(a)). However, if the split control is employed, a worse-case 25ms round-trip latency can be sustained, and the robot can still perform the walking task (as shown in Figure 5.4.1-2
The involved AI/ML endpoints (e.g. UE (robot), AI/ML cloud/edge server) run applications providing the capability of AI/ML model inference for robot control task, and support the split robot control operation.
The 5G system has the ability to provide 5G network related information to the AI/ML server.
The robot receives the control from local and remote with required accuracy and latency, so to finish the moving tasks, e.g. balance task and walking task.
The robot control task can be completed under the available computation and energy resource of the robot. And the consumed the computation, communication and energy resources over the AI/ML endpoints are optimized.
This use case mainly requires high data rate together with low latency. The high data rate requirements to 5G system are listed in Clause 7.1
of TS 22.261
. As in Table 7.1-1
of TS 22.261
, 300Mbps DL experienced data rate and 50Mbps UL experienced data rate are required in dense urban scenario, and 1Gbps DL experienced data rate and 500Mbps UL experienced data rate are required in indoor hotspot scenario. As in Table 7.6.1-1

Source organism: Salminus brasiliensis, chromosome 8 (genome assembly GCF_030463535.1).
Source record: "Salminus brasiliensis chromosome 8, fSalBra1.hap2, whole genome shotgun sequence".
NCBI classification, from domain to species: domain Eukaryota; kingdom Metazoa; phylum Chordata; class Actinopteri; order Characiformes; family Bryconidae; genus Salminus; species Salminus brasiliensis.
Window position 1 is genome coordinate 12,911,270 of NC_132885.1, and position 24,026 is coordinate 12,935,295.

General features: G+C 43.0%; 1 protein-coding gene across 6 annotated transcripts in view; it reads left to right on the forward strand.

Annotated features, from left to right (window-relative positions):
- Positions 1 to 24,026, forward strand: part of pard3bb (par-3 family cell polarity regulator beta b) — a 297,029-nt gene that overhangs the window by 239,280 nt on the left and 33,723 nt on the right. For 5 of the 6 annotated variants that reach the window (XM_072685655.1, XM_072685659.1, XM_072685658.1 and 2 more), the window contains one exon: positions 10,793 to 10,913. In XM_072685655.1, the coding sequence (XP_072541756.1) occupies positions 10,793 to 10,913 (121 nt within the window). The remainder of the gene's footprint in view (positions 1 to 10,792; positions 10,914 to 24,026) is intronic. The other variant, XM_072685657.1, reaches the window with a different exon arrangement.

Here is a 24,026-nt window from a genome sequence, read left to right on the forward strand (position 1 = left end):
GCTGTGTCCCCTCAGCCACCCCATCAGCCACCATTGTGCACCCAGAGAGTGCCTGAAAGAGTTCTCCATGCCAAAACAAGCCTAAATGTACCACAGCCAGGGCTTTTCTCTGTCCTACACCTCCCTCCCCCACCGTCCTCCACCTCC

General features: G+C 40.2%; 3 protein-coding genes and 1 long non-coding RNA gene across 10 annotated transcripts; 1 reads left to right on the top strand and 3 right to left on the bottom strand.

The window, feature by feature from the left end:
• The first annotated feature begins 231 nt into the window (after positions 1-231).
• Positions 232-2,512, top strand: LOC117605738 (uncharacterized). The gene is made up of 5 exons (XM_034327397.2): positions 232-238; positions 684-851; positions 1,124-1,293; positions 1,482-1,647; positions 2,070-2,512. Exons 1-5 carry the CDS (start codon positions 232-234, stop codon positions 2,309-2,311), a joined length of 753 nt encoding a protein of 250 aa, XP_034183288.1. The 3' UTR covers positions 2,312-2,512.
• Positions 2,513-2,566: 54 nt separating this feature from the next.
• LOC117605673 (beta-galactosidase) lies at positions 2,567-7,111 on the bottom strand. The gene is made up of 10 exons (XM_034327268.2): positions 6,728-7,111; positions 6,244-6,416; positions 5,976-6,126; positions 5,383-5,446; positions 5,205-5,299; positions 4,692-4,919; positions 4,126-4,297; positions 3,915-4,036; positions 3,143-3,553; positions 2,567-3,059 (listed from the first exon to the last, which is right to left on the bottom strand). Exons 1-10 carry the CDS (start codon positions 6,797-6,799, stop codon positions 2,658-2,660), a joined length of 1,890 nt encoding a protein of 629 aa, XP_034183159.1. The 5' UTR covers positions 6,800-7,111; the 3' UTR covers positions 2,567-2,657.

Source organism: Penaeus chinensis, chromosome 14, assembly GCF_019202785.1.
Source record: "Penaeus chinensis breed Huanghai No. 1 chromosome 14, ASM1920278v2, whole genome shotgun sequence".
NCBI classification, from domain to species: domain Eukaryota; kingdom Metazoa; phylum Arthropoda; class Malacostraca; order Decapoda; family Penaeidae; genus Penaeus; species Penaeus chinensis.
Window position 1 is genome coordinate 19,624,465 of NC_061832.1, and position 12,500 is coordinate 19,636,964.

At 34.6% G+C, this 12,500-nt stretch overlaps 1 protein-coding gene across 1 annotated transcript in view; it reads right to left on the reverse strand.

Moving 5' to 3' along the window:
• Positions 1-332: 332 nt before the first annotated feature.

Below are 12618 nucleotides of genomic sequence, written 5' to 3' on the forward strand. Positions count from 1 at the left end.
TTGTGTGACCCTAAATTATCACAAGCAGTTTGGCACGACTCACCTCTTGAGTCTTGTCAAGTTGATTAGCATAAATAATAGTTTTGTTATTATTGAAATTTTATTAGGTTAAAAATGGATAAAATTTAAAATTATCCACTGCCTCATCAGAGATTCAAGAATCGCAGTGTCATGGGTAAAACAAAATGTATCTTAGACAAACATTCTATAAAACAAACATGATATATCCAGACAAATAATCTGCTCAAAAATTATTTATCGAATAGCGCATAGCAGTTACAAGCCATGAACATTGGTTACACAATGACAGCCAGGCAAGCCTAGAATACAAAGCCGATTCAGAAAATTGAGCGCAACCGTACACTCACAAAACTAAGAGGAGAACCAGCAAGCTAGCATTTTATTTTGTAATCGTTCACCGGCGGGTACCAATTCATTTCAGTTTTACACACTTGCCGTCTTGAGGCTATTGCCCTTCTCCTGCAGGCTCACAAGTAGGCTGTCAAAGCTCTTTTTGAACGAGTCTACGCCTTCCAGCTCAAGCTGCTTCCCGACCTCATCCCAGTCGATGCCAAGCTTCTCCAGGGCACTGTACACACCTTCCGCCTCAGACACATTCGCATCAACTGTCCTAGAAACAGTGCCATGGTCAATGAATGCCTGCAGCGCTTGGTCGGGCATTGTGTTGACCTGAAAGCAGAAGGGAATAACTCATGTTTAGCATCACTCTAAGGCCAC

of TS 22.261
, cloud/edge/Split rendering-related data transmission requires up to 0.1Gbps data rate with [5-10]ms latency countrywide.
If everything is done on the edge part, the robot needs to send 592B sensing data per control cycle (every millisecond) and receive 200B per control cycle from the "remote controller"
, which leads to a UL data rate of 4.7Mbit/s and a DL data rate of 1.6Mbit/s. However maximum round-trip latency is limited to 3ms, and the one-way latency for downloading "remote control part"
needs to be limited to 1ms. If the splitting strategy is followed, downloading the "remote control part"
from the cloud/edge control server requires downloading a 40kB data burst per control cycle (every millisecond) as more information is needed to ensure the local controller can take over in case of unexpected latencies, which leads to a user experienced DL data rate of 320Mbit/s. In that case, a maximum round-trip latency of 25ms can be tolerated between each control cycle, and the one-way latency for downloading "remote control part"
can be relaxed to 12ms.
This implies a trade-off between DL data rate and latency: Compared with the full control at edge, the split control mode requires a higher user experienced DL data rate, but relaxes the stringent latency requirement. Different from the traditional URLLC services requiring continuous coverage of 5G network which can only be provided with FR1 spectrum, for a 5G operator with FR2 spectrum, the split control for robotics can be offloaded to the 5G mmWave network with non-continuous coverage.